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I am constantly astounded at the number of people I meet who are in a bind because they have no credit history and can’t borrow money. This is something we used to associate with older, widowed women who have been cared for by loving, controlling spouses. But that’s just part of the story. Not having a credit history isn’t the domain on slightly out-of-touch women; there are men out there who haven’t got a clue because their wives do EVERYTHING. And it isn’t the exclusive territory of our elders; there are young, professionals who haven’t bothered to establish their own credit identities.
Everyone needs to have the ability to borrow money. That’s true whether you’ve just found yourself in the new role of single parent without an emergency fund or you’re a young adult starting out.
1. Get a Secured Credit Card. The fastest, cheapest and easiest way to establish a credit history is with a secured credit card. Since there’s no risk to the lender because you’ve put up the cash to cover your balance, secured cards are great for new borrowers or people trying to re-establish credit after a bankruptcy.
Lenders usually want twice the credit card limit. So if you want a $500 credit limit, you’ll have to ante up $1,000. Once you’ve established your ability to manage the card – anywhere from six months to a year – you can ask for the security requirement to be dropped and your deposit returned.
2. Get a gas or department store card. Gas or department store credit cards are often easier to get and can be good ways to establish credit. You must pay your bills in full and on time because the interest rates on these cards are often astronomical. But as long as you don’t miss a payment – which you never will, right? – it makes no difference what the interest rate is. Use these cards wisely and they can be a great toe-hold.
3. Borrow for an RRSP. Borrowing money to contribute to an RRSP is a great way to establish a credit history. While the RRSP cannot officially be used as collateral for the loan, lenders know where to find their money so approvals come more easily and the interest rate won’t be horrendous. Make sure you only borrow as much as you can afford to repay in six months. How much you borrow doesn’t mean much; repaying the loan quickly without a misstep does. Don’t let anyone talk you into more. Once the six months are up, use the amount you were using to repay the loan as your month retirement savings contribution. Now you’re building up your assets, which will be good for your credit history too.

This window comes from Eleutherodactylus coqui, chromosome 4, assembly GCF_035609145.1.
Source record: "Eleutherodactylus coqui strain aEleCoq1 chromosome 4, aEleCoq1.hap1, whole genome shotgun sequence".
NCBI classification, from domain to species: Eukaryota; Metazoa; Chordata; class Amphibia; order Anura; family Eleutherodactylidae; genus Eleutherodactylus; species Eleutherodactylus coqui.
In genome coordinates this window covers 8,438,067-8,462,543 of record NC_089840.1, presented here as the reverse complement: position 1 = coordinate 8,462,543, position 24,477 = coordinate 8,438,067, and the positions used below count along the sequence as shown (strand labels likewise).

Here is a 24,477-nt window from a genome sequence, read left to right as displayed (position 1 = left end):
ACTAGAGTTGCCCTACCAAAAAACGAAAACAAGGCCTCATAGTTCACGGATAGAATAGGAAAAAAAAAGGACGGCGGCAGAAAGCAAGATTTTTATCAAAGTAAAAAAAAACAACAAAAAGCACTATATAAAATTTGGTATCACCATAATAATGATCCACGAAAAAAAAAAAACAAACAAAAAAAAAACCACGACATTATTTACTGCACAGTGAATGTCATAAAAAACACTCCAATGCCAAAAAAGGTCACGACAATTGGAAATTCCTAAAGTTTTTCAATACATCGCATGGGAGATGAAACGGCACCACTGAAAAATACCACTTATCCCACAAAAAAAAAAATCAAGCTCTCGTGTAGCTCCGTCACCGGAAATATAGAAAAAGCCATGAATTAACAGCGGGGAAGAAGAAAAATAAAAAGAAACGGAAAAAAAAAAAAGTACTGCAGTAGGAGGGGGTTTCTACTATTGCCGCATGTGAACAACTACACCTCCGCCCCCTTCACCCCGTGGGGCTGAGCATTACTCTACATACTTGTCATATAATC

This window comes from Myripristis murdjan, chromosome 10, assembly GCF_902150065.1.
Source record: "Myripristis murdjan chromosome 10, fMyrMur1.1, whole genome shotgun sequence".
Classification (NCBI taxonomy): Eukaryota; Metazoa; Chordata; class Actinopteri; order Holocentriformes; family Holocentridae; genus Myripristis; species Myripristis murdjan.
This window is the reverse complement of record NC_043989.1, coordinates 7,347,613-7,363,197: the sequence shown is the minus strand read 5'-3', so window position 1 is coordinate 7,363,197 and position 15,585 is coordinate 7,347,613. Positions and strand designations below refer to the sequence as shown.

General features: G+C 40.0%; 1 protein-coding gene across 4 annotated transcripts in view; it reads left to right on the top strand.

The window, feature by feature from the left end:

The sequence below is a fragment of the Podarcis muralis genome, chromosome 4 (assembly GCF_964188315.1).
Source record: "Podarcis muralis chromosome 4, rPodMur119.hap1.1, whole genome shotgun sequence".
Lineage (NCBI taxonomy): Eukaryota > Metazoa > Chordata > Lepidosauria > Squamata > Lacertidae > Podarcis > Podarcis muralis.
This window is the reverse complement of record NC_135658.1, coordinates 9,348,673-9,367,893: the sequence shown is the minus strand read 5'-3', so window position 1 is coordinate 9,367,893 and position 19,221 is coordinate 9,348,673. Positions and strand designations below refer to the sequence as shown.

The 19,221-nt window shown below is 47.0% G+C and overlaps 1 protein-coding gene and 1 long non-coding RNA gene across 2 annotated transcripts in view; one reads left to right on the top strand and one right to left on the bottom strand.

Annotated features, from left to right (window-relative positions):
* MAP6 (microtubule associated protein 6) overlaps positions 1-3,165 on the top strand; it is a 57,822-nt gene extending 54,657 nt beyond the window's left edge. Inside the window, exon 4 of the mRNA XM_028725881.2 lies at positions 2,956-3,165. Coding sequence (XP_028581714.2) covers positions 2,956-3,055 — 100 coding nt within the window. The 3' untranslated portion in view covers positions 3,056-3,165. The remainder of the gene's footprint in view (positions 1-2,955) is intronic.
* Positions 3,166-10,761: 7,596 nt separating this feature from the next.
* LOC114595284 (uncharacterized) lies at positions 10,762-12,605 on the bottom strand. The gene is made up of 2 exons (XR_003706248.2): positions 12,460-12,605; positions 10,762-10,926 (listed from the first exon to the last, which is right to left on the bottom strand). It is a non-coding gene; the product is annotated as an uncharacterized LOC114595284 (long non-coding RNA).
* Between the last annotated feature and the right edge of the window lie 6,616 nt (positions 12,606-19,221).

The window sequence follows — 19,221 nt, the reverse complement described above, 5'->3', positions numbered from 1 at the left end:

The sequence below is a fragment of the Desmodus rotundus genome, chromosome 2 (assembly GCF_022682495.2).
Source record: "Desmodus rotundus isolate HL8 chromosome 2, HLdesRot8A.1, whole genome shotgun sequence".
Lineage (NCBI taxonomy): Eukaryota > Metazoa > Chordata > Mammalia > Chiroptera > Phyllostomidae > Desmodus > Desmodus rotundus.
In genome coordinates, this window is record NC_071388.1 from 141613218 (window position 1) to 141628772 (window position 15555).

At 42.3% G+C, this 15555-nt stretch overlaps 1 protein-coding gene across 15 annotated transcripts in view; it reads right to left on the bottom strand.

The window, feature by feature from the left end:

4. Get a co-signer. While I’m not a big proponent of signing on for other people’s debt, if you can find someone who loves you enough to put their credit history at risk for you, do it. Make sure the loan history is being reported in your name and not the co-signer’s.
5. Put up collateral. If you have someone a lender can sell to get back his money, you’re more likely to get credit. Collateral comes in all sorts of forms: from the car you’re buying to those GICs you’ve got stashed away, if you have something a lender values, you’re in the money.
Of course, getting credit is only the first step to building a credit history. How you use that credit will be the real test.
6. Pay all your bills on time. Yes, including your cell phone bill, since some cell providers report to the credit bureau. Setting up pre-authorized payments is a great way to ensure payments are made on time.
7. Avoid applying for credit too often. Since repeated requests for credit may be interpreted as a sign that you’re in trouble and need a way to cover your butt, this will adversely affect your credit score.
8. Charge regularly and pay off in full. Responsible on-going use of credit will produce a good credit rating. Just having your card sit in your wallet does nothing to add positively to your record.
9. Don’t over-expose yourself. Having multiple forms of credit with small balances can add up quickly and become unmanageable.
10. Don’t use credit to pay off credit. Taking cash advances on one card to make payments on another means you’re in over your head. Cut back on your spending, pay off your debt and get back to the business of using credit to keep your record active and healthy, not to spend money you haven’t yet earned.